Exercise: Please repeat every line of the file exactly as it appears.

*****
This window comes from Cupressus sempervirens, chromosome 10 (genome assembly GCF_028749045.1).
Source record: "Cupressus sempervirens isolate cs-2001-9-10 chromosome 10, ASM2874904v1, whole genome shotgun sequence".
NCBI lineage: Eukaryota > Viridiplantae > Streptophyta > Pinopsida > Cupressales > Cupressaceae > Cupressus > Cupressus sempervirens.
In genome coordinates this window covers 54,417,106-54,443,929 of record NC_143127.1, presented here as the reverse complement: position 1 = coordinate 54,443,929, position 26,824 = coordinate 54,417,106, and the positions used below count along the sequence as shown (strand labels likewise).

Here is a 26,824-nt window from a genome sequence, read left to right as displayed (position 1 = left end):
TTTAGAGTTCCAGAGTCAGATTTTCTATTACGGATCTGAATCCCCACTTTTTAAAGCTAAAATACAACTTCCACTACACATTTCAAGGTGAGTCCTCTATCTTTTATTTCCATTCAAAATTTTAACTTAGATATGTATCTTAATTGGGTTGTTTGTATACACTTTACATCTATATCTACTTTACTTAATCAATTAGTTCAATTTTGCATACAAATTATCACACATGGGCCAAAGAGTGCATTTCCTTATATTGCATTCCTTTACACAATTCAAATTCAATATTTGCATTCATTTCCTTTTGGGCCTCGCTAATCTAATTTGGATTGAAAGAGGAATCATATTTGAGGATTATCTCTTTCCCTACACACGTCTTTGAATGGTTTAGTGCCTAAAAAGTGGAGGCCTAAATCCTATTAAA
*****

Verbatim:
This window comes from Cupressus sempervirens, chromosome 10 (genome assembly GCF_028749045.1).
Source record: "Cupressus sempervirens isolate cs-2001-9-10 chromosome 10, ASM2874904v1, whole genome shotgun sequence".
NCBI lineage: Eukaryota > Viridiplantae > Streptophyta > Pinopsida > Cupressales > Cupressaceae > Cupressus > Cupressus sempervirens.
In genome coordinates this window covers 54,417,106-54,443,929 of record NC_143127.1, presented here as the reverse complement: position 1 = coordinate 54,443,929, position 26,824 = coordinate 54,417,106, and the positions used below count along the sequence as shown (strand labels likewise).

Here is a 26,824-nt window from a genome sequence, read left to right as displayed (position 1 = left end):
TTTAGAGTTCCAGAGTCAGATTTTCTATTACGGATCTGAATCCCCACTTTTTAAAGCTAAAATACAACTTCCACTACACATTTCAAGGTGAGTCCTCTATCTTTTATTTCCATTCAAAATTTTAACTTAGATATGTATCTTAATTGGGTTGTTTGTATACACTTTACATCTATATCTACTTTACTTAATCAATTAGTTCAATTTTGCATACAAATTATCACACATGGGCCAAAGAGTGCATTTCCTTATATTGCATTCCTTTACACAATTCAAATTCAATATTTGCATTCATTTCCTTTTGGGCCTCGCTAATCTAATTTGGATTGAAAGAGGAATCATATTTGAGGATTATCTCTTTCCCTACACACGTCTTTGAATGGTTTAGTGCCTAAAAAGTGGAGGCCTAAATCCTATTAAA